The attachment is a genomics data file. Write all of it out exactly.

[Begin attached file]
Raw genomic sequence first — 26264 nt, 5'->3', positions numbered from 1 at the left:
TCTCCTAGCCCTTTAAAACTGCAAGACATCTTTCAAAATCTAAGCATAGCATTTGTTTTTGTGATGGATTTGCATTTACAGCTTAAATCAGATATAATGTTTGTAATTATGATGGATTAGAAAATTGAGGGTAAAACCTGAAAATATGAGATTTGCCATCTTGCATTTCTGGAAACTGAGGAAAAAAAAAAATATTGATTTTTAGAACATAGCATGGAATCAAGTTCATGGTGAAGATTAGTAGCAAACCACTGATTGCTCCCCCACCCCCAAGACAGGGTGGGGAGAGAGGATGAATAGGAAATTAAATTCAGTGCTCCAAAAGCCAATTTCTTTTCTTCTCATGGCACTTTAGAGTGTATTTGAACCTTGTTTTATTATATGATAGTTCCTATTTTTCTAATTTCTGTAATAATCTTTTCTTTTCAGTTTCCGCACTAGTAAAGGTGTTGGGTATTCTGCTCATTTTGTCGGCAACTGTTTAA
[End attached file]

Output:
Raw genomic sequence first — 26264 nt, 5'->3', positions numbered from 1 at the left:
TCTCCTAGCCCTTTAAAACTGCAAGACATCTTTCAAAATCTAAGCATAGCATTTGTTTTTGTGATGGATTTGCATTTACAGCTTAAATCAGATATAATGTTTGTAATTATGATGGATTAGAAAATTGAGGGTAAAACCTGAAAATATGAGATTTGCCATCTTGCATTTCTGGAAACTGAGGAAAAAAAAAAATATTGATTTTTAGAACATAGCATGGAATCAAGTTCATGGTGAAGATTAGTAGCAAACCACTGATTGCTCCCCCACCCCCAAGACAGGGTGGGGAGAGAGGATGAATAGGAAATTAAATTCAGTGCTCCAAAAGCCAATTTCTTTTCTTCTCATGGCACTTTAGAGTGTATTTGAACCTTGTTTTATTATATGATAGTTCCTATTTTTCTAATTTCTGTAATAATCTTTTCTTTTCAGTTTCCGCACTAGTAAAGGTGTTGGGTATTCTGCTCATTTTGTCGGCAACTGTTTAA